“If I have a really smart shop, cos there’s a place vacant in our village… can that shop have a website? And can I picture your new range on that website?”
“I think so”
“You think so?”
“I’ll have to ask my boss”.
“Ask him about Twitter, and Pinterest… and can my customer’s email me questions… or is that Internet selling? What about a wireless bank transfer? Hmmm…
I think you get the picture. Anyway I think this subject demands an article all on its own. There was one stove manufacturer at the show who told me that he deals only with showrooms and if one of his dealers sold ONE stove “via the Internet” then they would be cut from the list immediately. Other manufacturers appear to be developing different ranges, one range for the Internet and one range showroom only. Do some manufacturers claim that their stoves are not available online when they clearly are?
I can very easily see the problems that the Internet is causing for manufacturers and I am certainly not saying that anything they are doing is right or wrong. I hope that it pans out that both online and showrooms can live side by side. A race to the bottom is in nobody’s long term interest.
But to the products that stood out for me:
There was one product range at the show that, for me, stood out above all others: range of “timber effect” wooden beams by Newman Fireplaces Ltd.
As a stovefitter I (and customers) get very frustrated that we often cannot fit a wooden beam above a fireplace due to the stringent Building regulations. These regulations state that a beam must be 15″ or 18″ away from the stove’s flue pipe (see my article Distance to Combustibles).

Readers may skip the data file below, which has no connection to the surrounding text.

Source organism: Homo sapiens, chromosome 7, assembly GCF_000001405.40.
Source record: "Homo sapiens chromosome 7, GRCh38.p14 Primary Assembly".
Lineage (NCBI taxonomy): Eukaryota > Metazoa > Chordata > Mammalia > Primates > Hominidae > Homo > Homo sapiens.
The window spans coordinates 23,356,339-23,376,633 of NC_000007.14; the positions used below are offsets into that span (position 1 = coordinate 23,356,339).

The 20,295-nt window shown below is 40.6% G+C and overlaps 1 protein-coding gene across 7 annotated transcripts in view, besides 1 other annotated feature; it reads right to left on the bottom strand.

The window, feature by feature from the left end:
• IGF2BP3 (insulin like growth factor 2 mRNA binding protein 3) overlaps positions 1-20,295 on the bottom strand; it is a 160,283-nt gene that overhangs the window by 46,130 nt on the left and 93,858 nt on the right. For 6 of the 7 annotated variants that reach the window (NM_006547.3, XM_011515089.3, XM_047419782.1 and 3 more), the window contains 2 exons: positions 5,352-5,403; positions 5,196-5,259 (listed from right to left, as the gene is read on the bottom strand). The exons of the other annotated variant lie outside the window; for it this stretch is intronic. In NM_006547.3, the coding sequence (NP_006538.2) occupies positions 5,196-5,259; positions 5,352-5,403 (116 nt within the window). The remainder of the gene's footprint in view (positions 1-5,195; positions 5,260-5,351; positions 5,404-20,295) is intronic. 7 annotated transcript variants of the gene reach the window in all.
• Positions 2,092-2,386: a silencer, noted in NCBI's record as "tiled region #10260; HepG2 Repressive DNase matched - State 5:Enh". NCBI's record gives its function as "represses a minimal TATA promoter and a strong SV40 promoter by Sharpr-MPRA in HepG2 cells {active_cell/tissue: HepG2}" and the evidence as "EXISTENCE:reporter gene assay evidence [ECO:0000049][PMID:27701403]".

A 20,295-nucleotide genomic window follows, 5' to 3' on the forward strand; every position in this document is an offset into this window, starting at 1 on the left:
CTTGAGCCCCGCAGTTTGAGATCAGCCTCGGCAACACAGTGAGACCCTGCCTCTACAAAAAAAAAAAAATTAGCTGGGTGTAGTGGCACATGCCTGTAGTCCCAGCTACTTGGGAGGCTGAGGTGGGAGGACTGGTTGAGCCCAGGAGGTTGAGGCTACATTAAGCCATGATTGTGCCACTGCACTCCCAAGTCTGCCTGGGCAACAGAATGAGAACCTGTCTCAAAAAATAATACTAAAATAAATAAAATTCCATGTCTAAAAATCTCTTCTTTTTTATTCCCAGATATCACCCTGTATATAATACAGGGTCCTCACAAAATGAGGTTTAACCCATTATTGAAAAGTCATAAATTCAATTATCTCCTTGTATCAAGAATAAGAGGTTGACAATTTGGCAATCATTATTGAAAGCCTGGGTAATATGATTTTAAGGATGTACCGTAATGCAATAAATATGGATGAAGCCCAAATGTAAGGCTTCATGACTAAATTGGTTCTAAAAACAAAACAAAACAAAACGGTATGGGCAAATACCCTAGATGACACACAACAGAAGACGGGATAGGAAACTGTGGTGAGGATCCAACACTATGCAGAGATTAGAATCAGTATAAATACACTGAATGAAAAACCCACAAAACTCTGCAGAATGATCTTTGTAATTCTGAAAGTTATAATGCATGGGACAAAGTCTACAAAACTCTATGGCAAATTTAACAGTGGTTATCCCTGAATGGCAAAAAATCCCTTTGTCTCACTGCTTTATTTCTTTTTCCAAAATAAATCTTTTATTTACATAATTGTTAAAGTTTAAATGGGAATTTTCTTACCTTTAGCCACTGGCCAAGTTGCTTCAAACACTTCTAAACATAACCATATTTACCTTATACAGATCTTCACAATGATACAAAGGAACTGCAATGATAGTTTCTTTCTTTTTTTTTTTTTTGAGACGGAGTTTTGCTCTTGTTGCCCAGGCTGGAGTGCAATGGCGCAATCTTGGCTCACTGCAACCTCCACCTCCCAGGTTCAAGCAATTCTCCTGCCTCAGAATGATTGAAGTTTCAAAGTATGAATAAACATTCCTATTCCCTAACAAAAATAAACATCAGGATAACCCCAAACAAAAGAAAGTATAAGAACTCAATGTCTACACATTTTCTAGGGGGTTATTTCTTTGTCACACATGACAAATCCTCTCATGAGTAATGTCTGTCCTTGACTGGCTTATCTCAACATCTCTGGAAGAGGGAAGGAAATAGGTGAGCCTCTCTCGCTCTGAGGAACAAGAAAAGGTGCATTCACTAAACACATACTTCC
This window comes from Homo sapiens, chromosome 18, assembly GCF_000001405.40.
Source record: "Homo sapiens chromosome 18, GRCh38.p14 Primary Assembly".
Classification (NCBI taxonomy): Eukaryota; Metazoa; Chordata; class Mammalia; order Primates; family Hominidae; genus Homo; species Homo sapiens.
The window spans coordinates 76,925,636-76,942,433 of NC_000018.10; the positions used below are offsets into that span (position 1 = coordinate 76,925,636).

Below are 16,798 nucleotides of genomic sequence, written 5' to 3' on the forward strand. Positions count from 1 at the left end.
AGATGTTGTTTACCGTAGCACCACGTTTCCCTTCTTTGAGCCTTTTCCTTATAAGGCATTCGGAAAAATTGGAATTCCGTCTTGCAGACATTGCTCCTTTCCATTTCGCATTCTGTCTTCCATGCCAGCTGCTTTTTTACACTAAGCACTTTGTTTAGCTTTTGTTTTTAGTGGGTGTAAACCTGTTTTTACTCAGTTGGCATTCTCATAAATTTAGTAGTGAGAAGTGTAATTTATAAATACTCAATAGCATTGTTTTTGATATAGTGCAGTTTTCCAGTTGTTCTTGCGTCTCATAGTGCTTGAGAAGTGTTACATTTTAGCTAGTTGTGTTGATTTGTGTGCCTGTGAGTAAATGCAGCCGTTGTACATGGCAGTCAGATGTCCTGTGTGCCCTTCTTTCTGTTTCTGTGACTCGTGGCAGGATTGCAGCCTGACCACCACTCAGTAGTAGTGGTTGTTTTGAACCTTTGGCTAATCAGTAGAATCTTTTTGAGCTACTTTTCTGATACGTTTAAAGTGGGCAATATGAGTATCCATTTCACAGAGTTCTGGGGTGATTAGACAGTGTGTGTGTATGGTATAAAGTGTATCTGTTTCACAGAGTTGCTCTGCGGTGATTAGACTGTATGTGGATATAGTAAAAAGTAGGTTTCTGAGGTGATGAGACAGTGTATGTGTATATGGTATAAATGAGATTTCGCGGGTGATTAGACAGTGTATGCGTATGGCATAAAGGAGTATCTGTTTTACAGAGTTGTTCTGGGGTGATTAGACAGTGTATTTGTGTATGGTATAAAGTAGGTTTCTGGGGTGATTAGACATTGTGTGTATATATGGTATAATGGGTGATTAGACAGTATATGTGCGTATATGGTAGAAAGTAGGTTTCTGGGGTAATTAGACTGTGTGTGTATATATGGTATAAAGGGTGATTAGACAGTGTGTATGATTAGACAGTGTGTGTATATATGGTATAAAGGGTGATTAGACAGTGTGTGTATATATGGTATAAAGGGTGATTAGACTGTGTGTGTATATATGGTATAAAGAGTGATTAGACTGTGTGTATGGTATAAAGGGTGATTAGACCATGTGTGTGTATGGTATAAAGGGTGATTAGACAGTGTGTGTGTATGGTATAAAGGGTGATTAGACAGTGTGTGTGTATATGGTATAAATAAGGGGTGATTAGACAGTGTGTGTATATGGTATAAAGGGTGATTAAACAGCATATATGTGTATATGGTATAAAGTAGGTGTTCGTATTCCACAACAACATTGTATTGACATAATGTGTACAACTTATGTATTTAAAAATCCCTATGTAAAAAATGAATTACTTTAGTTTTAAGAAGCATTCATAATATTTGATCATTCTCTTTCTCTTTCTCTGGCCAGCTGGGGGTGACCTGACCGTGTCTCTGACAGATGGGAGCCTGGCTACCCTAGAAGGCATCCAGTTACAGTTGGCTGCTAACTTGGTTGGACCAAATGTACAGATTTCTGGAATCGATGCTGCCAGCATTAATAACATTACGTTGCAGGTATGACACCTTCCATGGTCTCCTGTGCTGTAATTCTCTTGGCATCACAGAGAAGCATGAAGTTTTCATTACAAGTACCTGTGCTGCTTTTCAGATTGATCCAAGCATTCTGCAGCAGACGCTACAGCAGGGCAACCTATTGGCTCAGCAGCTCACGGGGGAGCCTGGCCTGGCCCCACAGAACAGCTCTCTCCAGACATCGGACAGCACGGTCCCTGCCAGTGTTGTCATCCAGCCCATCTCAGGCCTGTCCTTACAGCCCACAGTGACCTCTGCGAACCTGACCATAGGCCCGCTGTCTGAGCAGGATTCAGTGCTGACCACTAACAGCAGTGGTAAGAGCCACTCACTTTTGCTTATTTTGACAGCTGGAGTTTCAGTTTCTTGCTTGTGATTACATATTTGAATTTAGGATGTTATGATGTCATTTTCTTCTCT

Newman Fireplace’s beams are made of concrete but look like wood – and I mean REALLY look like wood. In fact they had me completely fooled on their stand as I pointed out to one of the staff that I really liked their beams but that I would not be able to fit them as per their display due to Building Regulations. When she told me that they were concrete I thought she was joking.
As their brochure says: “authentic finish even includes the typical marking you would find in an old beam, including shakes, holes and end grain etc.
Non combustible. No warping over time.Three standard sizes. Made to measure lengths available.
A superb product and one which I nearly missed.
DEFRA approved AND with a 5″ collar. As a stove fitter i really do like DEFRA stoves with 5″ collars – because they can, should the chimney be tight, be attached to a 5″ chimney liner. There are very few stoves above 5 kw that fit the bill and to get an 8kw that one can attach to a 5″ liner (should the need arise) is amazing.
The Chilli Penguin stoves are beautiful indeed (and I’m a tad biased because they are made in Wales where I live). This little beauty is 81% efficient. Height 590mm, Depth 355mm, Width 570mm.
Google “Chilli Penguin Stoves”
Finally – I have found a hanging cowl where one can add the Micafill/Vermiculite insulation AFTER the liner has been fitted. Simple but brilliant.
The liner hangs from the pot. Vermiculite/Micafill is poured around the liner (the cowl is supplied with a plug to prevent material entering the liner). The rest of the cowl is added afterwards.
You know, good design really does make a fitter’s life that much easier (especially when standing on a roof with gusty winds and a tv aerial trying to take your eye out!)
I hope to be adding this to the SFM Shop very shortly.
148cm wide, 90cm deep, 95cm high.
Google “Lows of Dundee”.
Two-blade Heat Powered Fan. This little beauty maximises the heat circulation around the room.
Height 23cm Width 20.5cm.
Google “Valiant fans”.
Starter box? 10kg or 25kg kiln dried mini pack?
How about a whopping 350kg of kiln dried wood delivered to your door? Available in the SFM store soon.
Google “Warma Home Fuels”.